Taking the smart route to a perfect PET container

07.02.2019 – Reference Eugen Seitz AG

 

Eugen Seitz AG is a market leader in the field of valve technology for the stretch blow moulding machines used to produce PET containers. From its headquarters in Wetzikon, the company supplies machine and plant manufacturers who produce drinks bottling lines all round the world. To ensure ongoing improvements in the valves, and, thus, in the manufacture of PET containers, Seitz sets out to equip its machinery with smart technology in order to deliver greater customer value.

The stretch blow process involves using Seitz valves to mould a PET preform into a finished unit before it is filled with liquid. The procedure must run at high velocity to ensure production of up to 100,000 bottles per hour/plant and it has to be ultra-precise – safe use of the product throughout its lifecycle is predicated on perfectly distributing the materials employed across the thickness of the bottle walls. This is all the more important given that bottles these days are being made with thinner walls for environmental reasons, which also means that greater amounts of PET material can be saved.

Thanks to its close relationships with its customers, Seitz is aware of the strong demand for communication-enabled valves on the market, with plant manufacturers and operators hoping to make use of these to achieve greater transparency and earlier identification of problems during production processes. This would make it possible to improve bottle quality, boost production rates and reduce costly downtime. With this in mind, the company set about sourcing a service provider that could help them work up a business case and make their valves “smart”.

The blowing curve as a key element

The project was kicked off with a joint business case workshop, which revealed that plotting the precise blowing curve, i.e. the graph tracking the build-up of pressure within a valve, was a vital element in implementing a wide range of use cases. In order to test technical feasibility and validate the business case, Ergon and Seitz took a joint decision to adopt an agile approach and develop a prototype.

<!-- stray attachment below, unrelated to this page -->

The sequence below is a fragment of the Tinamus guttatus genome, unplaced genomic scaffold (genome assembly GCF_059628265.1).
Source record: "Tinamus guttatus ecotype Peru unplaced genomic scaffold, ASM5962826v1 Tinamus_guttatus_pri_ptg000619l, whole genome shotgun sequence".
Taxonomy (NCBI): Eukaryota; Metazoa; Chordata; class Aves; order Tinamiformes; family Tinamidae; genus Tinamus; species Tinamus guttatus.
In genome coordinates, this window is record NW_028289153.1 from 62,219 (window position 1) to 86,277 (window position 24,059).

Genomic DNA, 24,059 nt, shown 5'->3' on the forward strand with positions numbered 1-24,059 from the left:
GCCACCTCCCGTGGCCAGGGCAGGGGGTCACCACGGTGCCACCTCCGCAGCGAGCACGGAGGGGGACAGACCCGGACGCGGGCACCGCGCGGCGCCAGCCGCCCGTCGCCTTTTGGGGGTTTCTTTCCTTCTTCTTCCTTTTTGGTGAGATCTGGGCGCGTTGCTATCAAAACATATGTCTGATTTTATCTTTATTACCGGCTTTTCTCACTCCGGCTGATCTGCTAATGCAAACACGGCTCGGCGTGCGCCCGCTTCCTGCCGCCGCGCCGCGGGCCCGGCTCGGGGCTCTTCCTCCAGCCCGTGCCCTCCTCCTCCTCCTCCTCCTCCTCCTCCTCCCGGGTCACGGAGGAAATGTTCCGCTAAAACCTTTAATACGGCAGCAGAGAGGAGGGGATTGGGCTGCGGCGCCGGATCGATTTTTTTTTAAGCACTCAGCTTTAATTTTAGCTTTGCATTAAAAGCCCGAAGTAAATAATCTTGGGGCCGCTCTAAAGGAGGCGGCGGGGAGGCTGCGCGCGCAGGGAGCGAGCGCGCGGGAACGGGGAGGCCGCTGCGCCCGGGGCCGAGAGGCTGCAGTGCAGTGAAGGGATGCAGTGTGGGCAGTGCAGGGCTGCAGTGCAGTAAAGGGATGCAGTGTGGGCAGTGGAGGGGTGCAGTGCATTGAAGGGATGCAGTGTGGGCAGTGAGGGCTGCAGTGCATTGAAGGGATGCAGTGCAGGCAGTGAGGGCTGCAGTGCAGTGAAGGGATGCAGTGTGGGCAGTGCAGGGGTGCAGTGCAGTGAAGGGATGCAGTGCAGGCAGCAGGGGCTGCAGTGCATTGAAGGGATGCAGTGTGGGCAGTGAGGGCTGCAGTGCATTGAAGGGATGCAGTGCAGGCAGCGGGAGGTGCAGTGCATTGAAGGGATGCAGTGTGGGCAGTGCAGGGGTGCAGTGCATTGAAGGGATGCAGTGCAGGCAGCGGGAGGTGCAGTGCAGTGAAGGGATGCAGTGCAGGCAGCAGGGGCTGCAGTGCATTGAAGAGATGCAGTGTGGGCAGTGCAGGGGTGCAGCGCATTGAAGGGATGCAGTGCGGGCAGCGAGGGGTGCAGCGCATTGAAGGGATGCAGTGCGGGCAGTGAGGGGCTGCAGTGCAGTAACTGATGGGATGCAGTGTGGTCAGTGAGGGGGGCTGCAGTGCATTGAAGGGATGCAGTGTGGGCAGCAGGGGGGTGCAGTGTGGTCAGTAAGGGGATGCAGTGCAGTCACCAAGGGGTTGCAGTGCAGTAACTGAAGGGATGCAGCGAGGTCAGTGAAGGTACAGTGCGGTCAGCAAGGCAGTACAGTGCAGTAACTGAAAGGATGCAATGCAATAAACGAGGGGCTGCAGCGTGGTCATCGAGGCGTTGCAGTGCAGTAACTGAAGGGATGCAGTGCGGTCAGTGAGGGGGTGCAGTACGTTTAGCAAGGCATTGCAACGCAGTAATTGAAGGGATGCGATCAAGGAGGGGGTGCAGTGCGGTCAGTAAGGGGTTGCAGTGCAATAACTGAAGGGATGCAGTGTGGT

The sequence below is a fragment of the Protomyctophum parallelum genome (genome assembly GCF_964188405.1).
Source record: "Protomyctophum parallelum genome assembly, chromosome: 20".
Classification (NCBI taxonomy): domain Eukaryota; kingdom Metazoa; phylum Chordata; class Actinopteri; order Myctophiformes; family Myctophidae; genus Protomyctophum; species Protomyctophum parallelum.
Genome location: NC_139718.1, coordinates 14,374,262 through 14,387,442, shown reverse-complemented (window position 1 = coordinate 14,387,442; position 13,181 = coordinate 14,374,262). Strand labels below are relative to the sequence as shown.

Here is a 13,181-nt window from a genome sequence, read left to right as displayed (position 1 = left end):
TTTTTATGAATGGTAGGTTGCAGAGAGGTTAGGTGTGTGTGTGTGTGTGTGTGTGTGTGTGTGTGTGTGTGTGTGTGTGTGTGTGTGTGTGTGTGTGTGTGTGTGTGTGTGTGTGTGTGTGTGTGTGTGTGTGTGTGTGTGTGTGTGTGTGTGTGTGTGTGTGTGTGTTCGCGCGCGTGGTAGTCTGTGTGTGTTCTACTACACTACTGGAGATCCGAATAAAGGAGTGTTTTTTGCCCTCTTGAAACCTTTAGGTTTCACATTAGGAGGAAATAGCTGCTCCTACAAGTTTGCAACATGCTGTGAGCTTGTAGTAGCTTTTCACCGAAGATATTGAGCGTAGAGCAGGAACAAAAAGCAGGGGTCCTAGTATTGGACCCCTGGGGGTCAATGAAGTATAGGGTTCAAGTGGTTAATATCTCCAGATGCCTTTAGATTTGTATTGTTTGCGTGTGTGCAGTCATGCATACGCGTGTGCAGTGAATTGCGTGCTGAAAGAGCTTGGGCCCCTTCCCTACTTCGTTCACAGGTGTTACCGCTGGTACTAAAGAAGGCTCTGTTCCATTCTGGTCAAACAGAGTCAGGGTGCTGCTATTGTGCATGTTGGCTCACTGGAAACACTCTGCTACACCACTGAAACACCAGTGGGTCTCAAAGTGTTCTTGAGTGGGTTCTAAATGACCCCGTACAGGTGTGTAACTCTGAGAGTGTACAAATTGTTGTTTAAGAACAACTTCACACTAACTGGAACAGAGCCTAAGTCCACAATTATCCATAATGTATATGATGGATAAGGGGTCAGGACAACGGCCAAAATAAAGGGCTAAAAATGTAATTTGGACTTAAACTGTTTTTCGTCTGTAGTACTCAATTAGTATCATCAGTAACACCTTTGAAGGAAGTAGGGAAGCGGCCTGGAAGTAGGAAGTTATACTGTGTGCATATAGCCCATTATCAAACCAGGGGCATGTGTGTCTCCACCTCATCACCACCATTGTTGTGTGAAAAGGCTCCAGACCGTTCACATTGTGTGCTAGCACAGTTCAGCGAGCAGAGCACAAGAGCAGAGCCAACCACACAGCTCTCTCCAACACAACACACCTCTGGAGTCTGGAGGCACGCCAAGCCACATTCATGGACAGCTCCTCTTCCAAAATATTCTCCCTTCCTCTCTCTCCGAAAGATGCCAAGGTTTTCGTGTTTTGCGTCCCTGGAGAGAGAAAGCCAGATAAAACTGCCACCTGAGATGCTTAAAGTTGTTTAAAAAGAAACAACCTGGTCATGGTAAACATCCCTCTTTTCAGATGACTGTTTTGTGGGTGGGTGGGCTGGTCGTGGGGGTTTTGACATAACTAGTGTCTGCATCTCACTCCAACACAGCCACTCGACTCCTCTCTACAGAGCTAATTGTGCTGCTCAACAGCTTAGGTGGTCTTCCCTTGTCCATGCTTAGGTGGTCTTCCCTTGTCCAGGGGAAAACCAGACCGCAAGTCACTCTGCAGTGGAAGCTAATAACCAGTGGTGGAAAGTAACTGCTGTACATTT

The DAISY test system

Before embarking on questions of implementation, the precise parameters of the prototype had to be defined: the outcome was the DAISY test system, an open, extendable platform that enables agile development of the smart valve via several generations of prototypes. Using the test system, valve data could now be captured and analysed for the first time, and Ergon worked with Seitz’s experts to extract the characteristics and features of the blowing curve and make them analysable.

In the second phase, DAISY was refined in cooperation with a plant manufacturer in order to record further parameters of the production process in addition to plotting the blowing curve. Test runs were then carried out with a test rig on the plant manufacturer’s premises as well as in a genuine bottling plant in Japan. DAISY captures system data and provides plant operators and manufacturers with access to these via the cloud in the form of Grafana dashboards. Seitz can also carry out analyses using Python.

Challenges included recording data at above-average frequencies (up to ten kilohertz) and minimising delays in displaying the processed data to the plant operators – most data-visualisation services in cloud environments are typically calibrated for a maximum of one kilohertz.

Joachim Schmidt, Eugen Seitz AG

“We wanted to use smart valves to increase customer value. Ergon paved the way for this change.”

Joachim Schmidt Customer Application Engineer, Eugen Seitz AG

Data management in the cloud

As the data captured per plant can add up to some two terabytes (TB) per month, it was clear from the outset that a powerful cloud solution would be required. In addition to processing large volumes of data, the cloud boasts further advantages, such as agile delivery of the IoT solution and global scaleability.

To ensure that sensitive data can continue to be stored on the company’s own servers, Seitz and Ergon agreed on a hybrid cloud approach. DAISY was hosted on Amazon’s cloud solution (AWS).

Networked customer value

It took only six months for the idea to be worked up into a functioning prototype and, thanks to DAISY, pressure curves in PET container production processes can now be displayed in real time for any number of manufacturing set-ups. Connection to the network makes it possible to continuously monitor valve functionality and carry out replacement work in a timely manner should problems arise. This boosts production of PET containers, reduces consumption of materials and guarantees high quality.

In addition, Seitz now has the option to use the data acquired for rolling improvements to its valves, thereby adding even more value for customers. The next phase should see the prototype transformed into a product for which Seitz will ultimately be able to provide both hardware and software under one roof. Seitz will now be able to further consolidate its leading position on the global PET market and inspire its clientele with further innovative solutions – not least thanks to its exceptional partnership with Ergon.